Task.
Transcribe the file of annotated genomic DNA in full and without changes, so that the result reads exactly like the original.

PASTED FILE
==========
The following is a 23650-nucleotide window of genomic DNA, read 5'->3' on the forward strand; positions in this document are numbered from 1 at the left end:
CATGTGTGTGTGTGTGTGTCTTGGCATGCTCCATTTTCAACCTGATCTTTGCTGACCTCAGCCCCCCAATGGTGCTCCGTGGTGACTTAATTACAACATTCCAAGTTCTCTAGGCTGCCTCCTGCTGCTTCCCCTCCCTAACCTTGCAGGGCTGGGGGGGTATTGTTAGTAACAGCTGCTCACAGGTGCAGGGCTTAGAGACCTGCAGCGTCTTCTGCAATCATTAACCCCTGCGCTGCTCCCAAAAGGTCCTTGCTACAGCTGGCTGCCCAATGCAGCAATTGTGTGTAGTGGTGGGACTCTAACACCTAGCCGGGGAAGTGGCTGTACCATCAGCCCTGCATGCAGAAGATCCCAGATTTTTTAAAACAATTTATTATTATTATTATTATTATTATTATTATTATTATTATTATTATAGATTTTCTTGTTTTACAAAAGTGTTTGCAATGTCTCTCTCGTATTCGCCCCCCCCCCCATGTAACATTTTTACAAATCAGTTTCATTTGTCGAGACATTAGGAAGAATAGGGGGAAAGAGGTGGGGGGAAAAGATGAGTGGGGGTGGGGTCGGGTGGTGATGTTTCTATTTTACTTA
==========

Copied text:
The following is a 23650-nucleotide window of genomic DNA, read 5'->3' on the forward strand; positions in this document are numbered from 1 at the left end:
CATGTGTGTGTGTGTGTGTCTTGGCATGCTCCATTTTCAACCTGATCTTTGCTGACCTCAGCCCCCCAATGGTGCTCCGTGGTGACTTAATTACAACATTCCAAGTTCTCTAGGCTGCCTCCTGCTGCTTCCCCTCCCTAACCTTGCAGGGCTGGGGGGGTATTGTTAGTAACAGCTGCTCACAGGTGCAGGGCTTAGAGACCTGCAGCGTCTTCTGCAATCATTAACCCCTGCGCTGCTCCCAAAAGGTCCTTGCTACAGCTGGCTGCCCAATGCAGCAATTGTGTGTAGTGGTGGGACTCTAACACCTAGCCGGGGAAGTGGCTGTACCATCAGCCCTGCATGCAGAAGATCCCAGATTTTTTAAAACAATTTATTATTATTATTATTATTATTATTATTATTATTATTATTATTATAGATTTTCTTGTTTTACAAAAGTGTTTGCAATGTCTCTCTCGTATTCGCCCCCCCCCCCATGTAACATTTTTACAAATCAGTTTCATTTGTCGAGACATTAGGAAGAATAGGGGGAAAGAGGTGGGGGGAAAAGATGAGTGGGGGTGGGGTCGGGTGGTGATGTTTCTATTTTACTTA